But I enthusiastically (recklessly...?) moved on and installed the battery this time in my Boss DD-3T Digital Delay, which also has a hefty 45 mA drain...

And it did not work. The check LED did not illuminate!

Horrified that I might have fried the unit, I performed series of tests: I then regrouped and assumed that borderline overvolting of analog circuits could be tolerated and tried the 11.55v on my old analog Boss DF-2 Distortion and that did work. I also tried it on an analog Boss CS-3 Compressor/Sustainer and that worked too.
Feeling bold, I tried it on the digital PS-6 and that also worked. Bottom line: It's not just about digital or analog or even current drain. I would have thought the digital delay and the harmonizer to be "equivalent" from a battery perspective but this experiment proved otherwise.

Deliberate Drain To Find Overvolt Threshold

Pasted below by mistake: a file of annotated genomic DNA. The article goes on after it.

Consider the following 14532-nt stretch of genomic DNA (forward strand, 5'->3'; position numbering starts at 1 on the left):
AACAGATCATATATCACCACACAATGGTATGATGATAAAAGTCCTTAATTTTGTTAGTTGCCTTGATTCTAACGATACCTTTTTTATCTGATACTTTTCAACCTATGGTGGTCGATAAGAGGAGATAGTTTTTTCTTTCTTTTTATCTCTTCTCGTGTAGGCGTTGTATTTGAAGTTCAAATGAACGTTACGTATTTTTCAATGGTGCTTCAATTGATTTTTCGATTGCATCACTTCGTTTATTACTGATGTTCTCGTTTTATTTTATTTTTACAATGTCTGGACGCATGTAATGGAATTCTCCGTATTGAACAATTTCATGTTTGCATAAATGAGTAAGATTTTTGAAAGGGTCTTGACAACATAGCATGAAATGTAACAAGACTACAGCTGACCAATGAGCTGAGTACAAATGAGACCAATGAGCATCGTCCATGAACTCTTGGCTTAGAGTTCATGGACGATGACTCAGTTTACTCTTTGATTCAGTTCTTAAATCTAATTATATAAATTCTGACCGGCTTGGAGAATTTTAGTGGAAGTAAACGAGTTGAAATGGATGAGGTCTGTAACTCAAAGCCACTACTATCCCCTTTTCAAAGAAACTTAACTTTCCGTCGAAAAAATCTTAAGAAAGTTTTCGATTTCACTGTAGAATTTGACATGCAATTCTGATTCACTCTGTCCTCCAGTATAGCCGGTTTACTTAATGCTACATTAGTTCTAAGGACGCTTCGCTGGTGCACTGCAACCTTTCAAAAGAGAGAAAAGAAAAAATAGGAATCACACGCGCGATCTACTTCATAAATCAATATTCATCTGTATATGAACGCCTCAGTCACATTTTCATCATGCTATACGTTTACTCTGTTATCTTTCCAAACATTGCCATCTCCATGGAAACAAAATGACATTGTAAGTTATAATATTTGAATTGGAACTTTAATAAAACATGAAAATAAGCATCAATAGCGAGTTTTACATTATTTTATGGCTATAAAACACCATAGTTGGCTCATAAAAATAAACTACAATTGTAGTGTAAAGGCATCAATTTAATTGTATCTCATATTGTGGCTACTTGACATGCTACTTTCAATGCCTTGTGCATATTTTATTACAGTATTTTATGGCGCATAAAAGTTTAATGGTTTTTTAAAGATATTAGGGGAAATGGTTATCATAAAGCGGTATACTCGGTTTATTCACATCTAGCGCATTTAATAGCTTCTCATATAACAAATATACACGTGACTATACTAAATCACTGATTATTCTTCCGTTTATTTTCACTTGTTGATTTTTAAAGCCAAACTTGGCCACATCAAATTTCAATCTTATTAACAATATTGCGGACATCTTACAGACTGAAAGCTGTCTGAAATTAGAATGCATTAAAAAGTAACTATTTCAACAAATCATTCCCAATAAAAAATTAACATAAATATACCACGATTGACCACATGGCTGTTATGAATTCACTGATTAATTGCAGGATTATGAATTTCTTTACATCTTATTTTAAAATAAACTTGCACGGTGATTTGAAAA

So 10.24v (the voltage of the precharged battery fresh out of the box) seemed to work for the DD-3T but the fully recharged 11.55v was too hot. What was the threshold? To determine this, I let the PS-6 with its 45 mA drain eat up the battery and periodically swapped the battery into the DD-3T to assess proper function. Remarkably, after only 8 minutes in the PS-6, the voltage was already down to 10.80v and this worked! In the 10-something volt range, the voltage-time spent at 45 mA drain started to nicely flatten out.

Adding Lithium-ion to the mix